8. avatar Southern Cross says:

    Australian firearm owners have known since the early 1990s the media serves its own agenda, and especially with regards to gun ownership. What the media presented as “fact” was usually at best a distortion and quite often out-and-out lies fuelled by the journalist’s own ignorance.

    By controlling what people see, hear, and read, they can influence how people will think and how people will act. The media is no longer an impartial observer but is now an active participant.

    Thankfully the actions of the media services were so disjointed and uncoordinated the readers and viewers saw through their efforts. The have improved their presentation but we have become better at seeing what they are trying to achieve.

  9. avatar Hannibal says:

    The media has to ignore the idea that an unarmed person can kill because if they acknowledge that it will interfere with their “no one should have guns” narrative… as even if no one had guns, people could still be beaten to death.

  10. avatar Will says:

    A large segment of the citizenery is crying that it is not being treated equally under the law, and rather than evaualting the plea, you argue that it picked the wrong examples. How crass.

    1. avatar Bodiddly says:

      Sorry, that “large segment” picked the example.

    2. avatar Hannibal says:

      I’ve heard that BS from some of my liberal minded friends (who always seem to live just far enough away from those neighborhoods). Before the evidence comes out it’s a specific injustice. We need justice for Mike! It’s a travesty!

      But then when it’s shown that witnesses lied and the forensics start showing that there wasn’t an injustice it suddenly becomes a system of racism, rather than the incident itself. Really, the incident doesn’t matter, it’s just a symptom of the man keeping us down!

      Except it’s crap. If people want to be respected then they should act like adults. And adults don’t throw a tantrum and then pout over some false narrative.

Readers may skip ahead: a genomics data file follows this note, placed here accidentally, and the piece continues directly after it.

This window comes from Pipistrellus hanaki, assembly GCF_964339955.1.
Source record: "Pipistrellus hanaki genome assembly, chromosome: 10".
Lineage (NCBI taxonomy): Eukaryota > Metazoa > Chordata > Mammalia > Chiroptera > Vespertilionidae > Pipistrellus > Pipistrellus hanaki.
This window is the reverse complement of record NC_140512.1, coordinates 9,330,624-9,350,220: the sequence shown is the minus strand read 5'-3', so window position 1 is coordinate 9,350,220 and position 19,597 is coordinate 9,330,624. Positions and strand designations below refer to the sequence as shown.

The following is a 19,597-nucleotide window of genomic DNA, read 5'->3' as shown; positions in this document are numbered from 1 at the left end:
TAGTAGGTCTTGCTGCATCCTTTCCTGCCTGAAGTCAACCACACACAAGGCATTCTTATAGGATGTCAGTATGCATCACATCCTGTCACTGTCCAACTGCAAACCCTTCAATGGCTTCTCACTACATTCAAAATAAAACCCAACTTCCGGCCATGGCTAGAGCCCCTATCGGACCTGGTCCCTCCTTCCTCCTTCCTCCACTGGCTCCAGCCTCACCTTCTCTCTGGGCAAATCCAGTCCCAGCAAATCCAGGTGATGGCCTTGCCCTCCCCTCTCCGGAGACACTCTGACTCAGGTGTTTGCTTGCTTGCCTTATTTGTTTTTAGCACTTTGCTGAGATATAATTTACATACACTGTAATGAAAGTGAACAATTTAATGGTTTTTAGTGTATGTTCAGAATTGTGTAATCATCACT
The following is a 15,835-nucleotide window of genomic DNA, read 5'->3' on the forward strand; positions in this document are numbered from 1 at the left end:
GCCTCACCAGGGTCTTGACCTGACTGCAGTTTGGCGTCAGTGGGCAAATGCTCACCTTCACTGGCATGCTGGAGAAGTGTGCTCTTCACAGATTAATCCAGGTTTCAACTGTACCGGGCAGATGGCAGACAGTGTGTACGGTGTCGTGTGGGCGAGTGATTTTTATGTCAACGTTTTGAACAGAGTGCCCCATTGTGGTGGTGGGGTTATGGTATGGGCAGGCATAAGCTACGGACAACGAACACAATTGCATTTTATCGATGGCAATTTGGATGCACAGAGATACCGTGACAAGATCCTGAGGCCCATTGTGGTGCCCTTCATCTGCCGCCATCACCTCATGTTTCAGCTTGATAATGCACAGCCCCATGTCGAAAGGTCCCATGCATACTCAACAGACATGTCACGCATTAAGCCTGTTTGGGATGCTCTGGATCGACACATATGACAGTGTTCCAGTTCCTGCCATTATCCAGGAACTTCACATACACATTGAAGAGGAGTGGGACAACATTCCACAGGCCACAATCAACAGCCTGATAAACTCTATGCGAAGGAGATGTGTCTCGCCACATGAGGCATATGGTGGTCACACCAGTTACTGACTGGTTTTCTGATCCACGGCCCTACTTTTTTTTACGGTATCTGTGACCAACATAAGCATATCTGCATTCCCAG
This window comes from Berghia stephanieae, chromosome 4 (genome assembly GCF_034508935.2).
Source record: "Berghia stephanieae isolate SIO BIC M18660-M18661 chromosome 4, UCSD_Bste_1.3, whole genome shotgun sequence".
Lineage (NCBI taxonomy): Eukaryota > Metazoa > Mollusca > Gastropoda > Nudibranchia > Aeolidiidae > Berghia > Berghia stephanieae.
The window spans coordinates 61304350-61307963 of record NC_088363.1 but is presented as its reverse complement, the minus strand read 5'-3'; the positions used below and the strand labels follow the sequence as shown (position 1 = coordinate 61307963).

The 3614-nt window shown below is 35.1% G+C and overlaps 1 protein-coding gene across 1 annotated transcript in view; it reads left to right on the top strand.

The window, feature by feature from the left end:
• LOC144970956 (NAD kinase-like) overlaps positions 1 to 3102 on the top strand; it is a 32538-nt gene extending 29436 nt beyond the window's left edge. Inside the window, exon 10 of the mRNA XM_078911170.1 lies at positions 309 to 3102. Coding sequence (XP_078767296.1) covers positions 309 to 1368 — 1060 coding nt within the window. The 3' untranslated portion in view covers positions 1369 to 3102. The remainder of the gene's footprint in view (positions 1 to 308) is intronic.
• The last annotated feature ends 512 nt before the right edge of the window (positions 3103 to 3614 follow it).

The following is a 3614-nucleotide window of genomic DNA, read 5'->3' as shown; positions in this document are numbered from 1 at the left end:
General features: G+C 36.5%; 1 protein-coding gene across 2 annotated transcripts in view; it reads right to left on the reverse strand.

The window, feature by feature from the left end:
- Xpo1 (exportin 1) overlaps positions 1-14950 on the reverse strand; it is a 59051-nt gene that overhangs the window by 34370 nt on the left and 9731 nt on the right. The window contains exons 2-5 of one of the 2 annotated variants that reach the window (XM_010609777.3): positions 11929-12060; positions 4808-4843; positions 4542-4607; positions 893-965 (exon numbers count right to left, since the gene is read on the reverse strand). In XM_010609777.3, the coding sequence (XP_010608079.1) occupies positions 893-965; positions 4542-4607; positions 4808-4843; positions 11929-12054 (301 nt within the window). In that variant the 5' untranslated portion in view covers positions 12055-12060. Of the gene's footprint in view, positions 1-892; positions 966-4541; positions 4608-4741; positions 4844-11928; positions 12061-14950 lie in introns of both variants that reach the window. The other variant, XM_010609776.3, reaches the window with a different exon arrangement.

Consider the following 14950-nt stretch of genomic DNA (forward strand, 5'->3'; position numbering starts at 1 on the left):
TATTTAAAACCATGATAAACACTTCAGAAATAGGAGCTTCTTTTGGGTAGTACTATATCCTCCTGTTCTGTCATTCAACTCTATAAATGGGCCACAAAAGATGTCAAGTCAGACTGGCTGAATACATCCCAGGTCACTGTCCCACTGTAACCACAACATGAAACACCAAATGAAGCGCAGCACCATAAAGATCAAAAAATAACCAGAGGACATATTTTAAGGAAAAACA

11. avatar Taylor TX says:

    Man, just ughhh. Best of luck to everyone in the St Louis area, cause I get the feeling its about to get real ugly.

  12. avatar Ronald Pottol says:

    But the reason for the protests is just what a mess Saint Louis County is, it’s a maze of tiny cities, who make 10-30+% of their revenues from fines. People are really pissed off, it was just a matter of what was going to set it off. The facts don’t matter, and the cops handled this rather badly, and were caught making shit up, people have lost faith, and were waiting for something to set them off. Have a read, and ask yourself just how much you would put up with: http://www.washingtonpost.com/news/the-watch/wp/2014/10/16/why-we-need-to-fix-st-louis/

  13. avatar Garibaldi says:

    I only read about half of this post because quite frankly, none of it matters at all. If the officer is acquitted, the people will riot twice as badly as they did before. They are not going to listen to any “facts”. They will say it is all made up. If people can believe things like the Holocaust never happened, and that we never really went to the Moon, then they will believe that Brown was a sweet innocent gentle giant teen preparing for college and a productive career. That’s what they want to believe, that’s what they will believe.

    And along those lines, I would be very *very* scared to be on the jury for this case. I would fear for my life if I found it necessary to acquit the officer.

  14. LOL, now you are the defender of George Zimmerman. I thought you didn’t want to talk about it?

  15. avatar Allyn says:

    Mike, thanks for your analysis. I think it is becoming clear to even the “Brown supporters” that Wilson will not be charged. We don’t have all of the facts at this point, but we have heard no “leaks” that contradict any part of Officer Wilson’s account. This is a bit surprising, but perhaps also a testament to the officer that his report was complete and accurate despite the stress of the situation, how quickly everything occurred, and the injuries he incurred.

    I expect the grand jury will no-bill the officer about the same time as the first extreme cold spell in the St. Louis area hits. Looters, I mean protesters, don’t like cold rainy weather.

  16. avatar H says:

    Why can’t it be both?

    There are predatory blacks, blacks who cry racism when there isn’t any, and blacks who need to take personal responsibility.

    There are predatory whites and whites who need to take personal responsibility.

    If you are white and haven’t been harassed by the police you may need to remember better.

    Why disregard that white Ferguson residents are saying they know that the police harass little black boys on bicycles?

    Some of the “leaders” who show up to gain their spotlight do fan the flames. Do you see that those who are white who have syndicated shows do the same thing? They both stir up emotion.

    The issue isn’t really this incident. Why not be open to the possibility that that police force has behaved in a less stellar fashion for years, while knowing that some predatory criminal types get shot by police?